|Publication number||US6381913 B2|
|Application number||US 09/900,563|
|Publication date||May 7, 2002|
|Filing date||Jul 6, 2001|
|Priority date||Nov 9, 1999|
|Also published as||CA2291904A1, CA2291904C, US20010052205|
|Publication number||09900563, 900563, US 6381913 B2, US 6381913B2, US-B2-6381913, US6381913 B2, US6381913B2|
|Inventors||Thomas Ross Herren|
|Original Assignee||Thomas Ross Herren|
|Export Citation||BiBTeX, EndNote, RefMan|
|Patent Citations (15), Referenced by (18), Classifications (21), Legal Events (6)|
|External Links: USPTO, USPTO Assignment, Espacenet|
Continuation of application Ser. No. 09/436,527 filed Nov. 9. 1999.
The present invention relates to metal framing construction, and more particularly to a stud for the construction of fire-resistant and seismic resistant shaft walls, i.e., elevator shafts and stairwells, from completely within the shaft cavity.
The present invention discloses a stud for construction of seismic and fire resistant shaft walls, including but not limited to elevator shafts and stair wells, comprising a vertical web with incongruent anterior and posterior flanges depending therefrom, and multiplicity of horizontal slots incorporated in the posterior flange.
This invention is an improvement over the prior art based upon the ease manufacturing the claimed stud and the ease of constructing a shaft wall assembly strictly from inside the shaft cavity, using the method disclosed in U.S. Pat. No. 5,950,385. Construction of seismic resistant and fire resistant shaft wall assemblies using the stud claimed herein and the method disclosed by U.S. Pat. No. 5,950,385 reduces construction costs based upon the ease of assembly and avoiding construction from both inside and outside the shaft cavity.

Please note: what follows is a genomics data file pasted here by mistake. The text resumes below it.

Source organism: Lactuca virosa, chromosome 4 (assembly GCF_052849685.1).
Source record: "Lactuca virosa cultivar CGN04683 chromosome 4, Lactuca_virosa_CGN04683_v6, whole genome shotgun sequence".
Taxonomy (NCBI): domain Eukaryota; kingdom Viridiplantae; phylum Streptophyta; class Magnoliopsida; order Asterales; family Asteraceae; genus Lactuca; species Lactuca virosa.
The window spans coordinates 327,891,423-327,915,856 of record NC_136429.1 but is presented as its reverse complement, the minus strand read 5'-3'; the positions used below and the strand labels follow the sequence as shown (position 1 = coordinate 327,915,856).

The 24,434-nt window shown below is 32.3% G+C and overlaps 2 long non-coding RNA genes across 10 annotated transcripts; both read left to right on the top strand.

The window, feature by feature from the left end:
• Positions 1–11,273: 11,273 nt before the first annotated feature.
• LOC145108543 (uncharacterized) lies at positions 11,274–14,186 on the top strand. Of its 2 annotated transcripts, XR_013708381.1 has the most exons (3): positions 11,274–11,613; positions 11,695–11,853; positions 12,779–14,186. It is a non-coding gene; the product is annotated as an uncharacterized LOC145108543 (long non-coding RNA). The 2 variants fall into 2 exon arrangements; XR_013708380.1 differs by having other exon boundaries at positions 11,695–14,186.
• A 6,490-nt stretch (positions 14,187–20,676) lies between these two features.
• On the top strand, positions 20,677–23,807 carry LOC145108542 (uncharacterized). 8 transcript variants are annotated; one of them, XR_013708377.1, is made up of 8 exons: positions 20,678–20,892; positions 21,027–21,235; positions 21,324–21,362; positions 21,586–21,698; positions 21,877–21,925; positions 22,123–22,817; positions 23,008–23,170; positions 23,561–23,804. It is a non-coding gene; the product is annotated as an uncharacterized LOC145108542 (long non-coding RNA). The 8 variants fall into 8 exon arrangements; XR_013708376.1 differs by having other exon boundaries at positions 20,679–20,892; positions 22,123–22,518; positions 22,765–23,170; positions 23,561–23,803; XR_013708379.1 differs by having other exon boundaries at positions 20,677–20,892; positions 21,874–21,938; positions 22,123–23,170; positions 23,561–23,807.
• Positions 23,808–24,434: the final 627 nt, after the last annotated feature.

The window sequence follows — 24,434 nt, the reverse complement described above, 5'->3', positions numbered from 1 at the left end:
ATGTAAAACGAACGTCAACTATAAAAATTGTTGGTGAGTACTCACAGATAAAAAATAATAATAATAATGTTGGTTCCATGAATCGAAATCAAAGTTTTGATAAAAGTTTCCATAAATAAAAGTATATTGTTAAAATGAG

Conventional sheet metal wall studs are formed of sheet metal bent into a generally “U-6 shaped” cross-section in which a relatively broad central stud web is flanked by a pair narrower stud sides of equal length that are bent at right angles to the stud web. The stud web typically has a uniform nominal width of either 4 or 3½ inches, and the sides of the u-shaped stud typically extend a nominal distance of two inches from the stud web. The equal sized flanges require the user to work on both sides of the stud to attach opposing wall board to side of the stud. The opposite flange possessing the same length as the near flange obstructs the users ability to attach the opposite wall board. Consequently, screw drivers or screw guns cannot be inserted into the channel formed between the equal size flanges depending from the stud web to attach the wallboard located on the side opposite from the user without the user being positioned on the same side as the wallboard to complete the installation.
Likewise, the slotted channel claimed in U.S. Pat. No. 5,127,203, issued to Robert Paquette suffers from the same limitation as a conventional sheet metal stud. To construct the wall assembly disclosed in U.S. Pat. No. 5,127,203, the user must work on both sides of the slotted channel to install the studs and wallboard. Again, like the conventional sheet metal wall stud, a screw driver, screw gun or nail gun cannot be inserted into the channel formed between the equal size flanges depending from the web of the slotted track to attach the wallboard located on the side opposite from the user. Consequently, the user must be positioned on the same side as the wall board to be installed to complete the installation of the wallboard.